• PassPlus Cymru is a fantastic initiative aimed at newly qualified drivers. The course is in two parts. The first is a presentation led discussion, which outlines the laws and challenges facing newly qualified drivers. The second is a 6 hour driving experience with an Advanced Driving Instructor, where they will be given the opportunity to drive on motorways, big roundabouts and urban environments – experiences they do not get driving around Ceredigion.
• Ceredigion Enhanced Rider Scheme. Motorcycle riders are considered one of the most vulnerable road users, therefore we, in the Road Safety Team, are keen to target riders to attend a training course which is recognised by the DVSA. This training is tailored for the individual, where they will discuss areas of their riding they would like to improve in a small discussion group, followed up with heading out on the road with a qualified instructor. This course is completely free for the rider.
• Biker Down! is a ‘class based’ course which we have recently started to offer as an additional motorcycle course in the county. It is held in the evening at various fire stations across the county, based on demand. On this course, motorcycle riders are shown basic first aid for what to do if they come across a biker who has come off their bike. Riders usually travel in large groups, therefore it is not uncommon for another biker to be the first on scene. This course is delivered in partnership with Mid and West Wales Fire and Rescue Service.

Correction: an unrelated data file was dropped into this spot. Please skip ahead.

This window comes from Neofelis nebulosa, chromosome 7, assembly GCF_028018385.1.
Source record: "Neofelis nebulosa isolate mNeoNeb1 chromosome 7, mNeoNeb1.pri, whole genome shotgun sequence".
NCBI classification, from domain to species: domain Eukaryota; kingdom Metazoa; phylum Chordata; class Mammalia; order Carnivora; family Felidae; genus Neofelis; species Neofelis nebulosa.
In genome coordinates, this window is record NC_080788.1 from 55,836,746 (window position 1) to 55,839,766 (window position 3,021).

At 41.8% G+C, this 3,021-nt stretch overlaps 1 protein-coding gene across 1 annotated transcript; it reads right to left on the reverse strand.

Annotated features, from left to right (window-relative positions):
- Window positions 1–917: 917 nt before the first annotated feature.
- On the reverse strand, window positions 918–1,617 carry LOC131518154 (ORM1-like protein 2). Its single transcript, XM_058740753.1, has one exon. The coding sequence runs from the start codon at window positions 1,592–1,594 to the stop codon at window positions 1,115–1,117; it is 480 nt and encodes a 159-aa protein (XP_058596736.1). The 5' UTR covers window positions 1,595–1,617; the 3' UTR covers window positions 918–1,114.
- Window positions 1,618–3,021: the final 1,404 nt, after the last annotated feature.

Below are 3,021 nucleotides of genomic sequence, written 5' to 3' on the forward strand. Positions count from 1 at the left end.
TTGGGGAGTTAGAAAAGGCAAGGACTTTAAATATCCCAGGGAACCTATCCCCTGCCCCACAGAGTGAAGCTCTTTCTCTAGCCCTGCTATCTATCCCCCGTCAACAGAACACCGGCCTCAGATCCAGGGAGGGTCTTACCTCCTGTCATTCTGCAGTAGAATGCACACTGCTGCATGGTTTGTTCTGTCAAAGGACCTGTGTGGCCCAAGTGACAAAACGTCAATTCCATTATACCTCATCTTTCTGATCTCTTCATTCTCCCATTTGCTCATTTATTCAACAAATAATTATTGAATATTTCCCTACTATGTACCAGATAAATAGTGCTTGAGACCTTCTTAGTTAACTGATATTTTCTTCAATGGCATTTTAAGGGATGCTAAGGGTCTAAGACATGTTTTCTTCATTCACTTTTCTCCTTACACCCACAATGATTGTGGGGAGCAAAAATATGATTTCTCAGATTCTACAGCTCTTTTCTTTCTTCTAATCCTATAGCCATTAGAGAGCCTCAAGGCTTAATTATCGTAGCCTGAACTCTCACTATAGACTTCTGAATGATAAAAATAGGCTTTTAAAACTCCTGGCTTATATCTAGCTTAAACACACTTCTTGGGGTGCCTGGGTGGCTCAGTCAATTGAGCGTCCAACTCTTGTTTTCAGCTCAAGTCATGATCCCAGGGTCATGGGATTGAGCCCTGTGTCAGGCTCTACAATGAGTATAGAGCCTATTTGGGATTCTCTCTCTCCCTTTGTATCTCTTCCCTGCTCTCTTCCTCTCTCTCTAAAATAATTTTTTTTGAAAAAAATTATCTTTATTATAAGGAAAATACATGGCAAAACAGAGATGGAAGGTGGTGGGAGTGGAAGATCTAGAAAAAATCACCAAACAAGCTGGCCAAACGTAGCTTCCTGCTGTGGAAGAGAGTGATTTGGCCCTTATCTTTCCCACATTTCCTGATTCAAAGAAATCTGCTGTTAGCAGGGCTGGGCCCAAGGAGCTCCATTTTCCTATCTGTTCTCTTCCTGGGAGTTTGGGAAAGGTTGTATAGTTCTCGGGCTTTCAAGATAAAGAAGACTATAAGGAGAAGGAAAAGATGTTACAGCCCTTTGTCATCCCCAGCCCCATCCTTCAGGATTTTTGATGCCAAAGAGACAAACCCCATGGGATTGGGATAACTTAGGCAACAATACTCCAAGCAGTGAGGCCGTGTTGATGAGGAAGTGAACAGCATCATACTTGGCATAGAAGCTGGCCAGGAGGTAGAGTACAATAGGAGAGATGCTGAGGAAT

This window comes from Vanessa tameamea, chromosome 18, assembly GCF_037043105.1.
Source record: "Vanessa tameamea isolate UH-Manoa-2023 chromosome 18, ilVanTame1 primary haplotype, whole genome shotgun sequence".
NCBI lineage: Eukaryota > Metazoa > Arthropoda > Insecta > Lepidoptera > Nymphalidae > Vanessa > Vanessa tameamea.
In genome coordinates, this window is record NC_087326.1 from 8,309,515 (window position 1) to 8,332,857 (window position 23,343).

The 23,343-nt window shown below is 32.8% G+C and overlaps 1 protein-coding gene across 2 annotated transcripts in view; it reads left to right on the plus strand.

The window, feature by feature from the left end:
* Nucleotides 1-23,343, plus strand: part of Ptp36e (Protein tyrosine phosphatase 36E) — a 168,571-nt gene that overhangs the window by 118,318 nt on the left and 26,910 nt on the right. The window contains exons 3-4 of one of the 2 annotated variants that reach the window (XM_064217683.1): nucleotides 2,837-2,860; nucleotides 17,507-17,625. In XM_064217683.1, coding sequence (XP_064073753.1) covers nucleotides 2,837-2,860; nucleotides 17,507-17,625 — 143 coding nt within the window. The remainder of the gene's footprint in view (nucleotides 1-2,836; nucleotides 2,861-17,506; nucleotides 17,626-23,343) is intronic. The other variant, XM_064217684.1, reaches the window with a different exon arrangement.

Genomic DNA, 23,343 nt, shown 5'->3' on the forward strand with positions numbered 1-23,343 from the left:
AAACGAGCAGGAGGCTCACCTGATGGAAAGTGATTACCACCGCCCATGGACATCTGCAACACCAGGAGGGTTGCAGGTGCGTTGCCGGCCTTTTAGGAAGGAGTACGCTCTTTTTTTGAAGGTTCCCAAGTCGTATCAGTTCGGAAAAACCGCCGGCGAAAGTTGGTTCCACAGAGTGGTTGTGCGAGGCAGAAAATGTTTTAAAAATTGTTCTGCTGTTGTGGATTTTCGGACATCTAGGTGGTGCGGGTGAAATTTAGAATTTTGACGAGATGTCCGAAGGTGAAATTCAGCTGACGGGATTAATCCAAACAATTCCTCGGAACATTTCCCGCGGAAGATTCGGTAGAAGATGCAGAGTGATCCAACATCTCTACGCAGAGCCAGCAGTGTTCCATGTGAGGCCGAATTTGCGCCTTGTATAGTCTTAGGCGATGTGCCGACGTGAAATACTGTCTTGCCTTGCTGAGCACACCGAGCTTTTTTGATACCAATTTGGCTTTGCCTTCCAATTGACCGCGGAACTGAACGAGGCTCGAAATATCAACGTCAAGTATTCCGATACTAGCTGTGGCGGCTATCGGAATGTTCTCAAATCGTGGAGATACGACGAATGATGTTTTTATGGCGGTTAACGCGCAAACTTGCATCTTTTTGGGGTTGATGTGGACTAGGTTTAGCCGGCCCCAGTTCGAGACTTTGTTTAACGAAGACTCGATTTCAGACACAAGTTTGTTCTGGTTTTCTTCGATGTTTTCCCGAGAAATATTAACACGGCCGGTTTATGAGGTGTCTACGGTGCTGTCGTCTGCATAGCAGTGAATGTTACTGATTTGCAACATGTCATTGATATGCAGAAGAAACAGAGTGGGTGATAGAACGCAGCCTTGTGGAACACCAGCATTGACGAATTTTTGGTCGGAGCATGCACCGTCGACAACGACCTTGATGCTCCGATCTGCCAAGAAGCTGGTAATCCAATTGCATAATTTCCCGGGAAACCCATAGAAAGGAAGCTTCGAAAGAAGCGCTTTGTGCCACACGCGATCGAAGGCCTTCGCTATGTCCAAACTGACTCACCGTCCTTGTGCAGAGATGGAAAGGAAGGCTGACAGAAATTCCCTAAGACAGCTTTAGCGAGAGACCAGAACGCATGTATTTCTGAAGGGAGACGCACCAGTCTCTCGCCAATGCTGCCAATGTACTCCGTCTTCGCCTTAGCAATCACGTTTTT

A new and exciting course, the Mature driver course, is to be piloted in the Ceredigion this summer which is aimed at mature drivers aged over 65. The one-day course consists of a discussion session in the morning, explaining the changes seen in the Highway Code, and discussing difficulties older drivers may face. The afternoon involves a free drive with an instructor, who will give the driver helpful advice with the aim to keep people driving better, for longer.
We regularly find ourselves in meetings alongside the Police, Fire Service, and other stakeholders and agencies, all with the same ultimate objective - to further reduce casualties through collaborative working. I personally am always looking for more opportunities to give talks on road safety, or to be involved in a community activity where a road safety presence would be seen as useful or beneficial to the community. I am a keen horse owner and fully understand the difficulties faced when riding out on the road. Changing road user’s attitude and behaviour is an extremely difficult task, but ultimately if behaviour can be changed it would result in far fewer road traffic collisions.
This is only a flavour of myself and the Road Safety Team’s work in keeping the residents of Ceredigion safe whilst out on the road. For more information, find out about courses mentioned, or if you would like to volunteer to assist your local Kerbcraft trainer or organise a walking bus to your school, do not hesitate in getting in touch. We are always looking for new ideas and schemes to be involved with, spreading the road safety message in Ceredigion.
Visit the Road Safety page on the Council’s website for more information on the courses mentioned. Ask for Kayleigh and the Road Safety Team when calling the Council on 01545 570881 or email firstname.lastname@example.org